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- Volume 19, Issue 3, 2014
Journal of Endocrinology, Metabolism and Diabetes in South Africa - Volume 19, Issue 3, 2014
Volume 19, Issue 3, 2014
Author Willie MollentzeSource: Journal of Endocrinology, Metabolism and Diabetes in South Africa 19 (2014)More Less
It is with great sadness that the editorial team at JEMDSA learned of the passing of Dr Douw Greeff, owner of Medpharm Publications, on 11 November 2014. In spite of ill-health, Douw hosted a dinner party on 1 November in Pretoria, celebrating the 25 years of existence of Medpharm Publications, also JEMDSA's publisher for the past 6 years. For the event Douw invited the editors of all the journals in the Medpharm stable, along with their spouses. Douw entertained his guests with his typical charisma to a lovely evening of good food and music.
Author Douw GreeffSource: Journal of Endocrinology, Metabolism and Diabetes in South Africa 19 (2014)More Less
There is no doubt that there are considerably more challenges to a scholarly journal published in 2014 than simply preparing a paper copy that is timeously posted to its readership. We say this with great respect because not so long ago all our efforts were consolidated to achieve only that. However, printing a journal took much longer, and the publishing process was entirely streamlined in accordance with printing deadlines.
Source: Journal of Endocrinology, Metabolism and Diabetes in South Africa 19, pp 96 –101 (2014)More Less
Weight loss to reduce cardiovascular risk is encouraged in both healthy overweight individuals and those at high cardiovascular risk, including patients with diabetes. However, a large body of studies suggest that, in comparison to overweight and even obese subjects, cardiovascular events may be more common among patients who lose weight or who fall into lower body mass index categories. In contrast, other studies confirm the traditional concept that weight loss and maintenance of a healthy body weight is not only associated with improvement in cardiovascular risk factors, such as blood pressure, lipid profile and blood glucose control, but also with a reduction in cardiovascular morbidity and mortality. Possible reasons for the difference in outcomes between these two groups of studies include differences in study design, bias and statistics, the health status of the study participants and differential treatment afforded to different patient groups. This article reviews studies supporting both points of view and describes potential explanations for the observed differences in outcomes according to body weight.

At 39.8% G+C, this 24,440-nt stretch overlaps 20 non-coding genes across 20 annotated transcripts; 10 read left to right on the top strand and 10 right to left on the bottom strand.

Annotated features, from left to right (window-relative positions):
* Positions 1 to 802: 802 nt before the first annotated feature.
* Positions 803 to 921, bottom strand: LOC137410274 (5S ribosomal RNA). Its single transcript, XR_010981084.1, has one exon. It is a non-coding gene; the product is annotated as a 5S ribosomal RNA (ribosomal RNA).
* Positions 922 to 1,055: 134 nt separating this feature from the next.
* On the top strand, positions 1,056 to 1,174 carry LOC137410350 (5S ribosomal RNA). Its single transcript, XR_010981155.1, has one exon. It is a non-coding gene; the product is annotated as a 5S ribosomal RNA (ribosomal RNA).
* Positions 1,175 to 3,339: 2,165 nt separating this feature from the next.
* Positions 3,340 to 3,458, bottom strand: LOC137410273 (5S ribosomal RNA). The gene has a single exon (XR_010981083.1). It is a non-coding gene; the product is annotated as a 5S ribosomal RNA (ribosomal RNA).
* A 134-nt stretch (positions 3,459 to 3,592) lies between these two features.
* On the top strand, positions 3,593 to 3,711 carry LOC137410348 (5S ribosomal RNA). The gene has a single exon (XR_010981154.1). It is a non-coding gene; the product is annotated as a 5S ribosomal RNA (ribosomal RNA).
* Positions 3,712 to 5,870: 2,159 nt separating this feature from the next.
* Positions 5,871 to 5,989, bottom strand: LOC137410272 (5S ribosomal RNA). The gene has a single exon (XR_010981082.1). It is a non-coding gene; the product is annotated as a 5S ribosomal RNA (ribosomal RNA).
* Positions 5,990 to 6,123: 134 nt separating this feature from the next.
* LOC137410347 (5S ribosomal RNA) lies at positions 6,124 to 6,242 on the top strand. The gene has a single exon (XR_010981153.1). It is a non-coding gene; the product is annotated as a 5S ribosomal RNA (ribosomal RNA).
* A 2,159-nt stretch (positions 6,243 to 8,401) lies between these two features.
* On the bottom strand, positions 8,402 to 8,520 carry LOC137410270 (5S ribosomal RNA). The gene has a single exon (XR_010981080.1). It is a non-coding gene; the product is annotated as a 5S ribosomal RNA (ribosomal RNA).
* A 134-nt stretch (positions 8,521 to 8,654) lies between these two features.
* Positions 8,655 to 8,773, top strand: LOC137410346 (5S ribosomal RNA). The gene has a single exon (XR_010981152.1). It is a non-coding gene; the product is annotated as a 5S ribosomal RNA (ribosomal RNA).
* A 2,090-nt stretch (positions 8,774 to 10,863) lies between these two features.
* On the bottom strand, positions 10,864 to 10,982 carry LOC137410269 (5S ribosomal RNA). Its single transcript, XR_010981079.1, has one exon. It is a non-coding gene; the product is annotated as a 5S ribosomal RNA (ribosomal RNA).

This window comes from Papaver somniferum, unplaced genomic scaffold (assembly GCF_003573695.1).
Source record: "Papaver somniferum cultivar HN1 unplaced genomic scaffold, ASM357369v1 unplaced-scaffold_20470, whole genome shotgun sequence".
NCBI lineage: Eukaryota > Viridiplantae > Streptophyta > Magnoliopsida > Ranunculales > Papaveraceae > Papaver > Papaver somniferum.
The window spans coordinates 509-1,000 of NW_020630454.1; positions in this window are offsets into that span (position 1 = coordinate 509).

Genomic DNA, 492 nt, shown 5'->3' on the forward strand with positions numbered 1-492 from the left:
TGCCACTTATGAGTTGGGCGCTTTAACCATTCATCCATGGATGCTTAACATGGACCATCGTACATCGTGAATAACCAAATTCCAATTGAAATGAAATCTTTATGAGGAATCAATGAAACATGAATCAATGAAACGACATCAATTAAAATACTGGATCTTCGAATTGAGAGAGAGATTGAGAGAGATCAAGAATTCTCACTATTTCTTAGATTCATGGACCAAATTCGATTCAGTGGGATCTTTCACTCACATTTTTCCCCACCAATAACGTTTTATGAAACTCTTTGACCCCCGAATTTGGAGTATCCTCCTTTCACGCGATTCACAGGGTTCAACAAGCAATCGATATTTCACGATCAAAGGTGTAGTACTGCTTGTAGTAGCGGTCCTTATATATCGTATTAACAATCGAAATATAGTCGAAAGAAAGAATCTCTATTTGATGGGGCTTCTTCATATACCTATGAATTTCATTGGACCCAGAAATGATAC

Author W.F. MollentzeSource: Journal of Endocrinology, Metabolism and Diabetes in South Africa 19, pp 103 –104 (2014)More Less
Age-related loss of muscle mass has received increased attention over the past two decades from both clinician and basic science researchers. Evans and Campbell labeled the age-related loss of muscle mass as sarcopaenia (Greek sarx=flesh and paenia=loss). The estimated relative annual rate of loss of muscle mass is 1% in men and 0.84% in women. The average age of onset of decline in muscle mass is approximately 40 years and progress in a linear fashion to reach approximately 50% by the 8th decade.
Examining waist and neck circumferences as screening tools for metabolic syndrome in a sub-Saharan Caucasian cohort at three year follow-up : the SABPA prospective cohort : original researchSource: Journal of Endocrinology, Metabolism and Diabetes in South Africa 19, pp 106 –112 (2014)More Less
Objectives : Waist circumference (WC) cut-off points specific to sub-Saharan Caucasians do not exist with which to identify metabolic syndrome. Neck circumference (NC), as an additional measure, was previously found to be a worthy identifier of metabolic syndrome. Therefore, the aim was to determine NC and WC cut-off points specific to our Caucasian cohort, to confirm baseline cut-off points and to determine whether or not WC cut-off points specific to this cohort differed from the Joint Interim Statement (JIS) WC guidelines.
Design, subjects and setting : A target population study, nested in a prospective cohort, was assessed and included 90 and 96 Caucasian men and women aged 24-65 years from the Dr Kenneth Kaunda Municipality District, North West province.
Outcomes measures : Anthropometric and fasting biological markers for metabolic syndrome, e.g. systolic and diastolic blood pressure, glucose, triglycerides and high-density lipoprotein, were obtained.
Results : Cut-off points were determined with the use of a receiver operating characteristic. With the use of cohort-specific WC cut-offs, metabolic syndrome prevalence did not change. WC cut-off points were 96 cm for men and 88 cm for women. NC cut-off points were 42 cm and 35 cm, for men and women, respectively.
Conclusion : WC cut-off points specific to these Caucasians differed to those from the JIS guidelines, but corresponded with the baseline findings of the prospective cohort. From a clinical perspective, we cautiously suggest the application of NC, rather than WC, as an anthropometric measure of metabolic syndrome in women as it was a stronger predictor of metabolic syndrome and is not influenced by menopausal status per se.